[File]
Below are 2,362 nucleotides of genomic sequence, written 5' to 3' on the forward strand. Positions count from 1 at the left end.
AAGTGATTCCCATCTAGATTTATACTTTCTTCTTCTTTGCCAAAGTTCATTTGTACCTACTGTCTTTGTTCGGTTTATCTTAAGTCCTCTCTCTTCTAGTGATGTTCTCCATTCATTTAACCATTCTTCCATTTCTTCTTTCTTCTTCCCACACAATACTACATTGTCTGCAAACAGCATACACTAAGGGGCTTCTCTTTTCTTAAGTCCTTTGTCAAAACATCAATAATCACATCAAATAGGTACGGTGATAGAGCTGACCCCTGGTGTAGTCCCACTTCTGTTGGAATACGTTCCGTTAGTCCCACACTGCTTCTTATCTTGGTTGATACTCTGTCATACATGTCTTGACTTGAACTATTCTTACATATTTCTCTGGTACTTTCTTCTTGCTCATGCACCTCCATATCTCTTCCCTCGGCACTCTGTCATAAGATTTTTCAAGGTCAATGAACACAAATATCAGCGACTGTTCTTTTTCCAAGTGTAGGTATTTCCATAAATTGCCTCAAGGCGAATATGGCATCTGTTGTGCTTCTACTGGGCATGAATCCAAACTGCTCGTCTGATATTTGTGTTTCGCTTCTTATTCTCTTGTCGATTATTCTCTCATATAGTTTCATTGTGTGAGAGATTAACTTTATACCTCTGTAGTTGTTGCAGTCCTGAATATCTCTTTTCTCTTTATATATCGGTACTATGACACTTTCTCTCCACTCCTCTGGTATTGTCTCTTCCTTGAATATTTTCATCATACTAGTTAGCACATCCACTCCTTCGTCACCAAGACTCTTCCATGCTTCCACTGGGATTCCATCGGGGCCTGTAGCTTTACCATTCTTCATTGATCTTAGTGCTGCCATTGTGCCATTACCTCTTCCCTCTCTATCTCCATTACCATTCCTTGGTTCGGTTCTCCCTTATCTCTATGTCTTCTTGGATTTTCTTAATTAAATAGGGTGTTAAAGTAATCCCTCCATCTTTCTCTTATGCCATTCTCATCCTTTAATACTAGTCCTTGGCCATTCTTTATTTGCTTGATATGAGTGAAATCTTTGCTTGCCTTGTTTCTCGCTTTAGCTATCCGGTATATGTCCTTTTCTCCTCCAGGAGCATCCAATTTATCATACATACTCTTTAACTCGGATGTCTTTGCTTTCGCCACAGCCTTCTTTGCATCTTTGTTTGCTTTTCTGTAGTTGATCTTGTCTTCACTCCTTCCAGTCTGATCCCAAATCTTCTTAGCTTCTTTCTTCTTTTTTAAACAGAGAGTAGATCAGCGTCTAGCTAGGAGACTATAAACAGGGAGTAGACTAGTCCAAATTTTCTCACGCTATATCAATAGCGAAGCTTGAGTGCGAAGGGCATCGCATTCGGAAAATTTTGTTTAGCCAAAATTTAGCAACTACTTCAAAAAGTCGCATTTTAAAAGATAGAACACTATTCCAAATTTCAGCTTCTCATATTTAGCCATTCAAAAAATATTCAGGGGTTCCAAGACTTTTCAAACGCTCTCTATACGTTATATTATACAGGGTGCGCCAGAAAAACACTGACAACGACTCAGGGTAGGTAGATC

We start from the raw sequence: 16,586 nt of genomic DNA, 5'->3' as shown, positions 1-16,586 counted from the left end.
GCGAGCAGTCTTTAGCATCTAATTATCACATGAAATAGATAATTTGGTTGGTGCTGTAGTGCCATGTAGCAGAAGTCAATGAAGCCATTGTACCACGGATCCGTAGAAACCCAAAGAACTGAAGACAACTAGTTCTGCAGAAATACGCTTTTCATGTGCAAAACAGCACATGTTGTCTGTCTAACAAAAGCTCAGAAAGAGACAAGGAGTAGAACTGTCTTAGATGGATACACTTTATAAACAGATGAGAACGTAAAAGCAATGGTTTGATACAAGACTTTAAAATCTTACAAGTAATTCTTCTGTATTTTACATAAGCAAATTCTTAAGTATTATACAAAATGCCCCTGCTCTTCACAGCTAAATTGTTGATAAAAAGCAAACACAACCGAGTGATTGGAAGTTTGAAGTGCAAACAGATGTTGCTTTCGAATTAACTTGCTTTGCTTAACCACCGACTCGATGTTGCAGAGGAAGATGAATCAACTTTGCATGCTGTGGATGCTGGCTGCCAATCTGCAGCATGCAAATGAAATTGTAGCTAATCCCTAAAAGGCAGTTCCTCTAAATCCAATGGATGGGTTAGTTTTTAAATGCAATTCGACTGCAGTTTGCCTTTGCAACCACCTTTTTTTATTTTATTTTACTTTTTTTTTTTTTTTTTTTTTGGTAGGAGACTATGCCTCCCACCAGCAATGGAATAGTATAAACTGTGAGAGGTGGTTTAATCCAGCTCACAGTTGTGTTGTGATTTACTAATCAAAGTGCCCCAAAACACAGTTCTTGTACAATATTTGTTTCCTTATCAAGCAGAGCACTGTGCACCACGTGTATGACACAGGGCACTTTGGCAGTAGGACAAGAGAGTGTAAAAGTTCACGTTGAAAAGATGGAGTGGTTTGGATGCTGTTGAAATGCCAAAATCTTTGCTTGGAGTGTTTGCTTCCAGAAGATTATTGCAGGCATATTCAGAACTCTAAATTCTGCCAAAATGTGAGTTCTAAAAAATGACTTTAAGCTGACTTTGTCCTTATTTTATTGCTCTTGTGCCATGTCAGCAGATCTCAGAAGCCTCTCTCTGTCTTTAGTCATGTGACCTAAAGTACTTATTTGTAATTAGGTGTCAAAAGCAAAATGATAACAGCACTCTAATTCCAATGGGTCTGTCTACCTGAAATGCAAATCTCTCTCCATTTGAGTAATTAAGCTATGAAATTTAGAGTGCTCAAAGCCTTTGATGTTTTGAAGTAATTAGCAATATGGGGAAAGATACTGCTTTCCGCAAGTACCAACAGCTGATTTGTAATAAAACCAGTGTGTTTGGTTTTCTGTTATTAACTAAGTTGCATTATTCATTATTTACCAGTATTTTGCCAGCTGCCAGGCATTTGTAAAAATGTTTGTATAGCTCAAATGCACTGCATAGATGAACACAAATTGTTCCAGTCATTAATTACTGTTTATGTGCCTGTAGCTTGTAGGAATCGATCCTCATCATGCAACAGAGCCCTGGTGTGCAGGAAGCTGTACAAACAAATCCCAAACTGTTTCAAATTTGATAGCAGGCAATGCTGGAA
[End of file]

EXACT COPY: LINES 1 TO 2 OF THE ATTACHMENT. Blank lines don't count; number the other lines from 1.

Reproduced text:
Below are 2,362 nucleotides of genomic sequence, written 5' to 3' on the forward strand. Positions count from 1 at the left end.
AAGTGATTCCCATCTAGATTTATACTTTCTTCTTCTTTGCCAAAGTTCATTTGTACCTACTGTCTTTGTTCGGTTTATCTTAAGTCCTCTCTCTTCTAGTGATGTTCTCCATTCATTTAACCATTCTTCCATTTCTTCTTTCTTCTTCCCACACAATACTACATTGTCTGCAAACAGCATACACTAAGGGGCTTCTCTTTTCTTAAGTCCTTTGTCAAAACATCAATAATCACATCAAATAGGTACGGTGATAGAGCTGACCCCTGGTGTAGTCCCACTTCTGTTGGAATACGTTCCGTTAGTCCCACACTGCTTCTTATCTTGGTTGATACTCTGTCATACATGTCTTGACTTGAACTATTCTTACATATTTCTCTGGTACTTTCTTCTTGCTCATGCACCTCCATATCTCTTCCCTCGGCACTCTGTCATAAGATTTTTCAAGGTCAATGAACACAAATATCAGCGACTGTTCTTTTTCCAAGTGTAGGTATTTCCATAAATTGCCTCAAGGCGAATATGGCATCTGTTGTGCTTCTACTGGGCATGAATCCAAACTGCTCGTCTGATATTTGTGTTTCGCTTCTTATTCTCTTGTCGATTATTCTCTCATATAGTTTCATTGTGTGAGAGATTAACTTTATACCTCTGTAGTTGTTGCAGTCCTGAATATCTCTTTTCTCTTTATATATCGGTACTATGACACTTTCTCTCCACTCCTCTGGTATTGTCTCTTCCTTGAATATTTTCATCATACTAGTTAGCACATCCACTCCTTCGTCACCAAGACTCTTCCATGCTTCCACTGGGATTCCATCGGGGCCTGTAGCTTTACCATTCTTCATTGATCTTAGTGCTGCCATTGTGCCATTACCTCTTCCCTCTCTATCTCCATTACCATTCCTTGGTTCGGTTCTCCCTTATCTCTATGTCTTCTTGGATTTTCTTAATTAAATAGGGTGTTAAAGTAATCCCTCCATCTTTCTCTTATGCCATTCTCATCCTTTAATACTAGTCCTTGGCCATTCTTTATTTGCTTGATATGAGTGAAATCTTTGCTTGCCTTGTTTCTCGCTTTAGCTATCCGGTATATGTCCTTTTCTCCTCCAGGAGCATCCAATTTATCATACATACTCTTTAACTCGGATGTCTTTGCTTTCGCCACAGCCTTCTTTGCATCTTTGTTTGCTTTTCTGTAGTTGATCTTGTCTTCACTCCTTCCAGTCTGATCCCAAATCTTCTTAGCTTCTTTCTTCTTTTTTAAACAGAGAGTAGATCAGCGTCTAGCTAGGAGACTATAAACAGGGAGTAGACTAGTCCAAATTTTCTCACGCTATATCAATAGCGAAGCTTGAGTGCGAAGGGCATCGCATTCGGAAAATTTTGTTTAGCCAAAATTTAGCAACTACTTCAAAAAGTCGCATTTTAAAAGATAGAACACTATTCCAAATTTCAGCTTCTCATATTTAGCCATTCAAAAAATATTCAGGGGTTCCAAGACTTTTCAAACGCTCTCTATACGTTATATTATACAGGGTGCGCCAGAAAAACACTGACAACGACTCAGGGTAGGTAGATC